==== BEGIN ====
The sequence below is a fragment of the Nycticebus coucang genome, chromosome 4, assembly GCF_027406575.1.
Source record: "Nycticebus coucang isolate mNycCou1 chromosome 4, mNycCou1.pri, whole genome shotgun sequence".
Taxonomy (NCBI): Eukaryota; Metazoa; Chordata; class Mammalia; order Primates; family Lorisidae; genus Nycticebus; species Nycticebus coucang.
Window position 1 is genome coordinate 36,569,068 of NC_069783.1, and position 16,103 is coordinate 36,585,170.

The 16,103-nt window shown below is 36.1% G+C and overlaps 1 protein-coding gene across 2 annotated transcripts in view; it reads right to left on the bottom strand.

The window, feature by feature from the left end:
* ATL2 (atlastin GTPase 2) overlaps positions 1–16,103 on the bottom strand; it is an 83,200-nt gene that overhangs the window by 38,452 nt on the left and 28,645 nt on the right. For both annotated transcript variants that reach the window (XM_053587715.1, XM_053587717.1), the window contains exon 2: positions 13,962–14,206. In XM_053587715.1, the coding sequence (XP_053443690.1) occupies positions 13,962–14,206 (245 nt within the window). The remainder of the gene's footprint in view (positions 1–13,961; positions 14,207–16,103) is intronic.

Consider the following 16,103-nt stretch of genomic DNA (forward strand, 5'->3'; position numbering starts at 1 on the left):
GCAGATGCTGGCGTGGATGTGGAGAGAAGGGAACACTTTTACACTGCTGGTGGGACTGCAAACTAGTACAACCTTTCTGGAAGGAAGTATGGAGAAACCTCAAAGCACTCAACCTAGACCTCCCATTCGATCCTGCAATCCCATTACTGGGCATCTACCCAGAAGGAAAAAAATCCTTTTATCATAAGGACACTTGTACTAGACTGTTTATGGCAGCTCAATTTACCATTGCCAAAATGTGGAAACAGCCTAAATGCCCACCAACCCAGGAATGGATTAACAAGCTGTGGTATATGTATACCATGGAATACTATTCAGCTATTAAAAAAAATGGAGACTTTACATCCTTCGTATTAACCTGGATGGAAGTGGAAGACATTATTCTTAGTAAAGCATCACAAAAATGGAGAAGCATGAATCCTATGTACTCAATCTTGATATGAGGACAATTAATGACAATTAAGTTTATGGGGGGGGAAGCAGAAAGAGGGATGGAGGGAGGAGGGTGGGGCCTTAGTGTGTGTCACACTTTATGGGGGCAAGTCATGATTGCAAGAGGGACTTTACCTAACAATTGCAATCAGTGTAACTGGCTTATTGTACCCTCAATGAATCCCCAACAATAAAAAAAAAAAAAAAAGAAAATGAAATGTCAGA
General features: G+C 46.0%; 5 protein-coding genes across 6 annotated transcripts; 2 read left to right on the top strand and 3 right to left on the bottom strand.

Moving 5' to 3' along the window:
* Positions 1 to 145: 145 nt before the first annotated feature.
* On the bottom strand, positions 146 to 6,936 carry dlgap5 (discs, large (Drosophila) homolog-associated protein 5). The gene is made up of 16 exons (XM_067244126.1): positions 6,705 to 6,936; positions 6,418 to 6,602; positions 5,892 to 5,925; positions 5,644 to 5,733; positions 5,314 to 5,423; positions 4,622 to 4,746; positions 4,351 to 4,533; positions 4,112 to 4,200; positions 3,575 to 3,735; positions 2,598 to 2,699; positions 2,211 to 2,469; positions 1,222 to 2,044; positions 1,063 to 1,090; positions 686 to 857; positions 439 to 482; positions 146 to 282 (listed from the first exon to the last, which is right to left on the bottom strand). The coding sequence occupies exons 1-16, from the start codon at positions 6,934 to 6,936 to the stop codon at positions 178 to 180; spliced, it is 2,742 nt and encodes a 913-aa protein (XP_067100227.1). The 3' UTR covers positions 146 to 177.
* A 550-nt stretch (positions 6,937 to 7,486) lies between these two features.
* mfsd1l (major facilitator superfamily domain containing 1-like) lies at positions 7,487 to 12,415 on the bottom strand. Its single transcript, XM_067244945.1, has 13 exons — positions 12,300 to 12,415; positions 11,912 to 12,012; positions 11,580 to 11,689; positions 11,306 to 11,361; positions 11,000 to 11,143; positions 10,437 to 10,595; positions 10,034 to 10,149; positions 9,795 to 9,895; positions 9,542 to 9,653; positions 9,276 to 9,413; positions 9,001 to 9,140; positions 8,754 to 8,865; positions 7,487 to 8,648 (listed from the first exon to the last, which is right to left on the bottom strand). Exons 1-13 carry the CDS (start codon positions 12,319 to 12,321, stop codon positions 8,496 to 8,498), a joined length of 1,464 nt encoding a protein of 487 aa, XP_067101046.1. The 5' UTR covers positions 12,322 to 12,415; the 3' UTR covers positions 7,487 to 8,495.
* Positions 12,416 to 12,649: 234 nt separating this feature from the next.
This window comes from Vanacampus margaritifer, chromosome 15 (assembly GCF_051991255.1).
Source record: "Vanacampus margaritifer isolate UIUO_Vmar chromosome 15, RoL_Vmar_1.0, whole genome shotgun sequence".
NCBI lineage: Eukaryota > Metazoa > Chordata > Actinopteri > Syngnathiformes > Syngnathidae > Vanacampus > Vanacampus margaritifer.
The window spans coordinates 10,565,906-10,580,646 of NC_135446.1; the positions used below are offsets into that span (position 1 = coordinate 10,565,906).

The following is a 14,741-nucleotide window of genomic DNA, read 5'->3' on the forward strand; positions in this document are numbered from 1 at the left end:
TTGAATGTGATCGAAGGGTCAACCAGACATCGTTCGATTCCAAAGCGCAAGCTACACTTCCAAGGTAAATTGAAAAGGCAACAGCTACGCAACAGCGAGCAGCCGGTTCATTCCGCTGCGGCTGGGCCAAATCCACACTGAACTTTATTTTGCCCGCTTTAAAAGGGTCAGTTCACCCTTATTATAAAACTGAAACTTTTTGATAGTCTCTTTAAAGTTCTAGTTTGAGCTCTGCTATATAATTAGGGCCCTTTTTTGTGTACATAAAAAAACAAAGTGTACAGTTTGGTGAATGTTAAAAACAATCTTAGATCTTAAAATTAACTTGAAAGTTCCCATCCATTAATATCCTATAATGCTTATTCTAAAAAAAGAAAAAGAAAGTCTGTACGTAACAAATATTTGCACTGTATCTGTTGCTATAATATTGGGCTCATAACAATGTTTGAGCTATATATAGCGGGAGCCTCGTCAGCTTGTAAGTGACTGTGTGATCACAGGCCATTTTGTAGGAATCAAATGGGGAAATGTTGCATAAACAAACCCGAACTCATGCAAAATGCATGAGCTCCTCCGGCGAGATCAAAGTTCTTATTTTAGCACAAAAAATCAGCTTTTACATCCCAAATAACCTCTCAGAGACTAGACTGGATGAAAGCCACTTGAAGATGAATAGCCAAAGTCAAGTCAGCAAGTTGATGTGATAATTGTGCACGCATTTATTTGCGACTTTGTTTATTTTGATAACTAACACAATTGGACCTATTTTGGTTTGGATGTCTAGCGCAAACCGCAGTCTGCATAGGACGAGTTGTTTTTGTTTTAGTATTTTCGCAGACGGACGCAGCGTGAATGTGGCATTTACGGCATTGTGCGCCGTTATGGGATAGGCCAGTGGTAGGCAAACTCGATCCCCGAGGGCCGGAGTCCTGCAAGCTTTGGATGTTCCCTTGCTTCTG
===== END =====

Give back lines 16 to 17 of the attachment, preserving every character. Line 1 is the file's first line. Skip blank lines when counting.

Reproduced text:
* Positions 12,416 to 12,649: 234 nt separating this feature from the next.
This window comes from Vanacampus margaritifer, chromosome 15 (assembly GCF_051991255.1).